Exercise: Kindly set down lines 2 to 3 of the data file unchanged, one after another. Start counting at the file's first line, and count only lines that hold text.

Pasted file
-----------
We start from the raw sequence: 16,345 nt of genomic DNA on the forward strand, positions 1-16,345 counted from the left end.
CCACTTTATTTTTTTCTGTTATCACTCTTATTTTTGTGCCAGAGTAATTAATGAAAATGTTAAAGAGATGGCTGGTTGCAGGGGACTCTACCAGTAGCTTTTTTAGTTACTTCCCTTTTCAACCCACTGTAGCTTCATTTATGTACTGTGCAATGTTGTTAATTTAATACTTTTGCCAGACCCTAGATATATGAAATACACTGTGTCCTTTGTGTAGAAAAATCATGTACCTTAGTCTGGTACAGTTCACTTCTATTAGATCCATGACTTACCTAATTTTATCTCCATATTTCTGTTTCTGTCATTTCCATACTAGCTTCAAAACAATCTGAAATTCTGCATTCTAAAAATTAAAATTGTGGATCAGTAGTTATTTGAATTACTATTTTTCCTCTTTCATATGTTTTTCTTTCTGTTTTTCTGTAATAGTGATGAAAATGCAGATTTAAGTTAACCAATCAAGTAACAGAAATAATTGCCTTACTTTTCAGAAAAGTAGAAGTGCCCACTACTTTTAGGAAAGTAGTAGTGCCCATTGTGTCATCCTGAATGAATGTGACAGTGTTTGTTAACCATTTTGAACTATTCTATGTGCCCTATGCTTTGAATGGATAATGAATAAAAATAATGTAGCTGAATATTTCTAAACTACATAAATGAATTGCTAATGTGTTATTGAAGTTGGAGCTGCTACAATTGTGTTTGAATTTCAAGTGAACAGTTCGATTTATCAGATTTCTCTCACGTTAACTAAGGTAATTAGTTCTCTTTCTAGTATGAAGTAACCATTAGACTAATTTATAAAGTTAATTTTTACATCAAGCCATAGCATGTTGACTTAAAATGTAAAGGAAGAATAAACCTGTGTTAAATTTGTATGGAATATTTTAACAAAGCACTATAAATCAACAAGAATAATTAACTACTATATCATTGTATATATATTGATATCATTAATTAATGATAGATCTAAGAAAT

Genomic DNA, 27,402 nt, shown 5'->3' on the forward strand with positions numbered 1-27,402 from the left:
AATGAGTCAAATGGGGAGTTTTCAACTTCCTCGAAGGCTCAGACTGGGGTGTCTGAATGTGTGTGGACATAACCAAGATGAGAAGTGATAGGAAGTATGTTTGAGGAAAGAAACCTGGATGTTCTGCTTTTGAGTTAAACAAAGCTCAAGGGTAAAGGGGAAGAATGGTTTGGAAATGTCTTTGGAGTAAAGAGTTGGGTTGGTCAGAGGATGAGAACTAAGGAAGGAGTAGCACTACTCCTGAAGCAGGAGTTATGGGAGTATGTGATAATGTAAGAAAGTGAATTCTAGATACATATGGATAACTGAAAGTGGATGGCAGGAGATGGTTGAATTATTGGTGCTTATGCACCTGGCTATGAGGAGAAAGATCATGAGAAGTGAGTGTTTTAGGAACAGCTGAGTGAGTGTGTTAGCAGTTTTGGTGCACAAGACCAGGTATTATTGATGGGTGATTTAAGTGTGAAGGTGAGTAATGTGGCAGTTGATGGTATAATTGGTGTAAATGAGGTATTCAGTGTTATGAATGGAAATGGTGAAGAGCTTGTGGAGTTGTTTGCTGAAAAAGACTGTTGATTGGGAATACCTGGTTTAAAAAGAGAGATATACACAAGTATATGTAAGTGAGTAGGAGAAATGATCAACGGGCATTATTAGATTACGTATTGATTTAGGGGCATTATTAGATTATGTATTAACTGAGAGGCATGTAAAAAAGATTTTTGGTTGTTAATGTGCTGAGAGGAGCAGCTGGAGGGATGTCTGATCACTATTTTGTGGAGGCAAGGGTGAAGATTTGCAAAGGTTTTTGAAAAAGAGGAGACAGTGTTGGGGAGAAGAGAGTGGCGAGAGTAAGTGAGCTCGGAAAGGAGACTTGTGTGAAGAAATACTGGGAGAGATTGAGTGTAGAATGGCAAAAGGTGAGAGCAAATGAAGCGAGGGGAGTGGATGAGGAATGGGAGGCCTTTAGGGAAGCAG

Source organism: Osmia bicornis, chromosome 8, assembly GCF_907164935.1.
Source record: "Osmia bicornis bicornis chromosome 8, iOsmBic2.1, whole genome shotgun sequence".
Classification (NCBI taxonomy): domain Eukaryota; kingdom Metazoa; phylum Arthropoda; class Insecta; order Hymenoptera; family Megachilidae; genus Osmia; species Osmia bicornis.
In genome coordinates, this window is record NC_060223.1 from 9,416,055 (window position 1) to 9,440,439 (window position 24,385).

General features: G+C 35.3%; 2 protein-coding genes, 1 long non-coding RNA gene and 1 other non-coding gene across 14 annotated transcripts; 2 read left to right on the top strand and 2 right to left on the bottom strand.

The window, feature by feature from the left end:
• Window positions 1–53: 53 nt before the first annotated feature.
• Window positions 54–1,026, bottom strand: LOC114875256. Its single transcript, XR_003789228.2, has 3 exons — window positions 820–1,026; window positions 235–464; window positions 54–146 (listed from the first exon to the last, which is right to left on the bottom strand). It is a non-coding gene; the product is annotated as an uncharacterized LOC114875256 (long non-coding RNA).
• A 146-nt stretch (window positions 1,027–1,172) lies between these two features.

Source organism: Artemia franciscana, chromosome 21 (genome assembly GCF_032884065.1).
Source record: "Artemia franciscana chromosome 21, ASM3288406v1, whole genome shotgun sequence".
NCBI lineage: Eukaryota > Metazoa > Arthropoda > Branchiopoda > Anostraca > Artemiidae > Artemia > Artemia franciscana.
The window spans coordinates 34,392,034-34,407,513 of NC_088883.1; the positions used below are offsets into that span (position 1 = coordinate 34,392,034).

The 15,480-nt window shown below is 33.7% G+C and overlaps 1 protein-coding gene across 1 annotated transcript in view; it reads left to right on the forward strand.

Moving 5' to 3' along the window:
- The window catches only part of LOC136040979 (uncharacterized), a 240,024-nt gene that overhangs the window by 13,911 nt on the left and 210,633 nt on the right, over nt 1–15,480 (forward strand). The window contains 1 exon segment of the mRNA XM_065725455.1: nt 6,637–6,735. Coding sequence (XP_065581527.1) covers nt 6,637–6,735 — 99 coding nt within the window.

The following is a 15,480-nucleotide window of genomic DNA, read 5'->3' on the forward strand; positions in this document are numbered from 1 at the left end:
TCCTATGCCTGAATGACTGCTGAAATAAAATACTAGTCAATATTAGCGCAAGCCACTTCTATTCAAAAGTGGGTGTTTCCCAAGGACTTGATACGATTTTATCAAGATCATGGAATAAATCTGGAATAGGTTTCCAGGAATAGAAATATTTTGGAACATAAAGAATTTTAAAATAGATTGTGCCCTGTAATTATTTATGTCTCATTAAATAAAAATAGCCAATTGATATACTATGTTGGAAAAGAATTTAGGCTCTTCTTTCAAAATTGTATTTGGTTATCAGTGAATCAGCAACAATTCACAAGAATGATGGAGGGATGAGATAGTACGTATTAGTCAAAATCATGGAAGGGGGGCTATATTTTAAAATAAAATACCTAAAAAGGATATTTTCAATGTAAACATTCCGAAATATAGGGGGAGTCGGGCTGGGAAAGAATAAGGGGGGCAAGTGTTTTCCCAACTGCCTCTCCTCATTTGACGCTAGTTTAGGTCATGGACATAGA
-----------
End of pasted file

CCACTTTATTTTTTTCTGTTATCACTCTTATTTTTGTGCCAGAGTAATTAATGAAAATGTTAAAGAGATGGCTGGTTGCAGGGGACTCTACCAGTAGCTTTTTTAGTTACTTCCCTTTTCAACCCACTGTAGCTTCATTTATGTACTGTGCAATGTTGTTAATTTAATACTTTTGCCAGACCCTAGATATATGAAATACACTGTGTCCTTTGTGTAGAAAAATCATGTACCTTAGTCTGGTACAGTTCACTTCTATTAGATCCATGACTTACCTAATTTTATCTCCATATTTCTGTTTCTGTCATTTCCATACTAGCTTCAAAACAATCTGAAATTCTGCATTCTAAAAATTAAAATTGTGGATCAGTAGTTATTTGAATTACTATTTTTCCTCTTTCATATGTTTTTCTTTCTGTTTTTCTGTAATAGTGATGAAAATGCAGATTTAAGTTAACCAATCAAGTAACAGAAATAATTGCCTTACTTTTCAGAAAAGTAGAAGTGCCCACTACTTTTAGGAAAGTAGTAGTGCCCATTGTGTCATCCTGAATGAATGTGACAGTGTTTGTTAACCATTTTGAACTATTCTATGTGCCCTATGCTTTGAATGGATAATGAATAAAAATAATGTAGCTGAATATTTCTAAACTACATAAATGAATTGCTAATGTGTTATTGAAGTTGGAGCTGCTACAATTGTGTTTGAATTTCAAGTGAACAGTTCGATTTATCAGATTTCTCTCACGTTAACTAAGGTAATTAGTTCTCTTTCTAGTATGAAGTAACCATTAGACTAATTTATAAAGTTAATTTTTACATCAAGCCATAGCATGTTGACTTAAAATGTAAAGGAAGAATAAACCTGTGTTAAATTTGTATGGAATATTTTAACAAAGCACTATAAATCAACAAGAATAATTAACTACTATATCATTGTATATATATTGATATCATTAATTAATGATAGATCTAAGAAAT

Genomic DNA, 27,402 nt, shown 5'->3' on the forward strand with positions numbered 1-27,402 from the left: